Thoughts on umbrella revolution

Had a great lunch with Elene and Tings Etc to discuss the ongoings in HK, gaining a lot more insight. I know a lot of fellow leftists have been skeptical about the nature of the protests in HK and whether it’s worth supporting. A lot of the criticism is legitimate (though there is also a caveat). Firstly, it does appear that unlike the early-2000s (when I was living in HK and involved in the democracy movement) where an economic critique was very central to protests, the economic critique (never really picked up by the Western media in the first place) has become less emphasized. Secondly, a nativist discourse (apparent to anyone who has visited HK in the last decade) has become stronger and stronger. I have found it odd that unlike my past experiences, the languages has moved from ‘Democracy in China’ and supporting our Chinese compatriots, to ‘Democracy in […]

Choi Yuen (菜園村) Villagers Protest Eviction Plans, Continuing a Long History of HK Indigenous Resistance

Recently, there’s been news reports of confrontations between the police, security guards and demolition workers on one side, and villagers/outside solidarity activists on the other, in the village of Choi Yuen. A couple days ago, I posted an article on the loss of more rural villages in Hong Kong, as a result of urbanization and economic changes. However, this is not the case for all villages. Many villages continued to thrive and rely on farming, but they too are facing the same fate. But, instead of the village youth, attracted to employment in the city, migrating out, villagers face eviction by the state and private developers. In 馬屎埔 Ma Shi Po, private developers used loopholes to evict villagers. The village was slated for demolition, in order to implement the North East New Territories New Development Areas plan – a major infrastructure project for private housing development. Chan, an activist, explained […]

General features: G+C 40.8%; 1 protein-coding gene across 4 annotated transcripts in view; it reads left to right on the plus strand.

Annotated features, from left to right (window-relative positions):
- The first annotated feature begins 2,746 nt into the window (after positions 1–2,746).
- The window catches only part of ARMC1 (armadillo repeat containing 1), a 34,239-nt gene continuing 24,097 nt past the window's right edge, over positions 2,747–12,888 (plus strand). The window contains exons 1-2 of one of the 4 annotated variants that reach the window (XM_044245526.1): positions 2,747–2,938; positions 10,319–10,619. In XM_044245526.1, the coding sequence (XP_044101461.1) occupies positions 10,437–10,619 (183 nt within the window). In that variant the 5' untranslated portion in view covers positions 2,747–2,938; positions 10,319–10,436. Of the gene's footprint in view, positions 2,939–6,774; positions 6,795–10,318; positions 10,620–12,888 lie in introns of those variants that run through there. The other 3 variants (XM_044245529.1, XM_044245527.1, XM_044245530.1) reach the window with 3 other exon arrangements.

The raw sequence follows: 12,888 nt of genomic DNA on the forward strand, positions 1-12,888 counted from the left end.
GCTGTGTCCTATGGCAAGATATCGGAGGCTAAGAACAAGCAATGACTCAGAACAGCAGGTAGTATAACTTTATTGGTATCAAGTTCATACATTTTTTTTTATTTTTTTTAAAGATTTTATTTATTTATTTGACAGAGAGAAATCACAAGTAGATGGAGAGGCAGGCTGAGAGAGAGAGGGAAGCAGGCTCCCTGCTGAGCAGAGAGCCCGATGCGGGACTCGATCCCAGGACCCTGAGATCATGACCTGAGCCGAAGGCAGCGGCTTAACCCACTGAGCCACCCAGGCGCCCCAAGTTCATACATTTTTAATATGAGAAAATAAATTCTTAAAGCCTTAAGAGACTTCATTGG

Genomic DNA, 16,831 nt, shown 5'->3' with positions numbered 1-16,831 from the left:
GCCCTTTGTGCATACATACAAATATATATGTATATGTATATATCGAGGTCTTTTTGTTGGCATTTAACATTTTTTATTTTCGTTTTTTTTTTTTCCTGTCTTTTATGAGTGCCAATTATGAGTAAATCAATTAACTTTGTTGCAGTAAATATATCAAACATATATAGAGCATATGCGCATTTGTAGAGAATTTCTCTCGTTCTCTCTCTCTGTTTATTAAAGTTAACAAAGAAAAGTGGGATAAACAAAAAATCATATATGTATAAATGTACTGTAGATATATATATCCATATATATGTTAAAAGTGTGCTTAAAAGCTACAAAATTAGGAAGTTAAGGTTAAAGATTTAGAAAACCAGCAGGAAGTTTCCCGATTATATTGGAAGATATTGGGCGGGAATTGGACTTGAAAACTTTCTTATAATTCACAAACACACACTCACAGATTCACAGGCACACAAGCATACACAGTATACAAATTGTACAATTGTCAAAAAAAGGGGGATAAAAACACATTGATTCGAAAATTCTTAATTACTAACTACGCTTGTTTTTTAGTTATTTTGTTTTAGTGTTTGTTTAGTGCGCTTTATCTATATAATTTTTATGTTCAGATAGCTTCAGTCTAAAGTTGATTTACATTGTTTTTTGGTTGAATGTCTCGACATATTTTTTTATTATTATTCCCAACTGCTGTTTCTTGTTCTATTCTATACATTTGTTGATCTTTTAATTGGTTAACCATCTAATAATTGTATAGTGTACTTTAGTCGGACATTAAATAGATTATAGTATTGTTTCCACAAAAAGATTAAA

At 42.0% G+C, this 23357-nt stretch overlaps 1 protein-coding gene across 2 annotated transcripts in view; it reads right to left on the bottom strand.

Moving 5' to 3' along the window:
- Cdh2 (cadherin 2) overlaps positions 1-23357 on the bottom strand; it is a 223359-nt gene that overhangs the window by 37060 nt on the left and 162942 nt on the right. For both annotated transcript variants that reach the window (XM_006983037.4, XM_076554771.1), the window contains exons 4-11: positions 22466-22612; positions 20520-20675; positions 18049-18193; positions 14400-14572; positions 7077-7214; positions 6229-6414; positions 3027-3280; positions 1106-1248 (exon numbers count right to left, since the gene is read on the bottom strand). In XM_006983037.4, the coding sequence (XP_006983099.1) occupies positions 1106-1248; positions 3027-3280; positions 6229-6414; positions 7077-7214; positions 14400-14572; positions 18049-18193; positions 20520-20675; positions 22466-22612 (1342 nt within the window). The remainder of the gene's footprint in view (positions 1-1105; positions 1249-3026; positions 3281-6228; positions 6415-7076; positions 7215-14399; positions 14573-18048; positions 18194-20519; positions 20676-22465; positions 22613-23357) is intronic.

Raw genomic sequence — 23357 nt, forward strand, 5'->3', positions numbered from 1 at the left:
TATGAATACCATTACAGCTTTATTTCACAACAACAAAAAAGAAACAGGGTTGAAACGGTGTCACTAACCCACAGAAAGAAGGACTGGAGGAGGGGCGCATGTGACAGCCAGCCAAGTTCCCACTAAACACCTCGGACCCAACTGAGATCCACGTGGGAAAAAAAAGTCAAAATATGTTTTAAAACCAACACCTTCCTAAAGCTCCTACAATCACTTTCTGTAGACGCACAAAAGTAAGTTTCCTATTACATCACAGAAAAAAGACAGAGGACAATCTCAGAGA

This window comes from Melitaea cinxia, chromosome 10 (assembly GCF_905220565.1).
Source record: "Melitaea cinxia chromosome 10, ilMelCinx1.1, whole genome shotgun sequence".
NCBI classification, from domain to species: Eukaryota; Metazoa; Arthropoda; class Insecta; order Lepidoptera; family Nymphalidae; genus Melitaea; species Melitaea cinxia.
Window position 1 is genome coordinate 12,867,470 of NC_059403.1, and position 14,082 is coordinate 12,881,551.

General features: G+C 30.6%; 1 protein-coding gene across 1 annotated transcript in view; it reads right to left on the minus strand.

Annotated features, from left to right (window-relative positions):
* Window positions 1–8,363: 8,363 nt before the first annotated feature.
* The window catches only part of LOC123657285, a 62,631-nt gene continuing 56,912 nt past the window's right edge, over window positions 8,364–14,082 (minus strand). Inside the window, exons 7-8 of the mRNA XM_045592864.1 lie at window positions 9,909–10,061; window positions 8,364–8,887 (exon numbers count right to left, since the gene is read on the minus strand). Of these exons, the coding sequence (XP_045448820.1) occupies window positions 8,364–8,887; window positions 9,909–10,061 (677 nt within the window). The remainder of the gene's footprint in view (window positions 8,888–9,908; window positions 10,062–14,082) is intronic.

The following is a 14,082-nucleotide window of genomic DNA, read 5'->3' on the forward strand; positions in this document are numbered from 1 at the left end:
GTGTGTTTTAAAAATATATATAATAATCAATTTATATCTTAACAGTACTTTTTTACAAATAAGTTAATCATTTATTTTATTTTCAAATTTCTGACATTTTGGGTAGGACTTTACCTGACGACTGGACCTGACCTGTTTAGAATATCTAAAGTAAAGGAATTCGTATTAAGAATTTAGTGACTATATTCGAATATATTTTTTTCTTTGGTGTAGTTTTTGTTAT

Right of Abode in Hong Kong Granted for Mainland-Born Children

For all its faults, the Hong Kong Catholic Church was pretty cool on this issue. A major issue of status in Hong Kong is that of Hong Kong families with children and spouses born in Mainland China. As a result of the one country, two system policy, (and colonialism .. and British immigration policy to ensure that there would not have been a ‘flood’ of Hong Kong people going to the UK) there are separate citizenship categories for those in the Mainland and those born in Hong Kong. Despite a Hong Kong supreme court ruling that children of Hong Kongers born in the Mainland should be granted Hong Kong citizenship in 1999, the Hong Kong government appealed to Beijing. Beijing ‘reinterpreted’ the law, indicating that the children would not be granted status in Hong Kong. By early 2002, thousands of Mainlanders and over 4,700 children faced deportation to the Mainland. […]

Rediscovering Radio Television Hong Kong (RTHK)

Rediscovering amazing Hong Kong public talk radio ( Haven’t listened to it for a long while. I used to listen to it almost daily, as it was on at home all the time. It’s surprisingly nuanced. In the last show, they spent a bunch of time interviewing and conducting phone-ins for the League of Social Democrats split and did a long interview with the spokesperson for the Choi Yuen Tsuen (Village) committee – villagers are protesting/blockading efforts to demolish their village for the construction of a new highspeed railway, seen by many in HK as paid by the poor, built for the rich. Will summarize some of the stories soon.

HK League of Social Democrats Split – Right-Faction Resigns

The League of Social Democrats, the left-most party in Hong Kong founded by Leung Kwok-Hung (affectionately known as ‘Long Hair’ for his refusal to cut his hair short until those that died during the Tiananmen Square Massacre are vindicated) and radio-host Wong ‘Mad Dog’ Yuk-Man has split after two of its legislators: Yuk-Man and Albert Chan resigned. They stated unfair accusations towards the rape allegations faced by Yuk-Man’s prodigy Yum Leung-Hin, in-fighting, and the lack of a strong response against the Democratic Party voting in favour of government proposed political reform, as reasons for their resignation. While, I am sure Beijing and Donald Tsang will be happy with this split, and on the surface it looks pretty damaging for the organized left, I am hoping that this will act as a positive impetus pushing the party further left and more grounded in building a democratic mass movement. The China Worker […]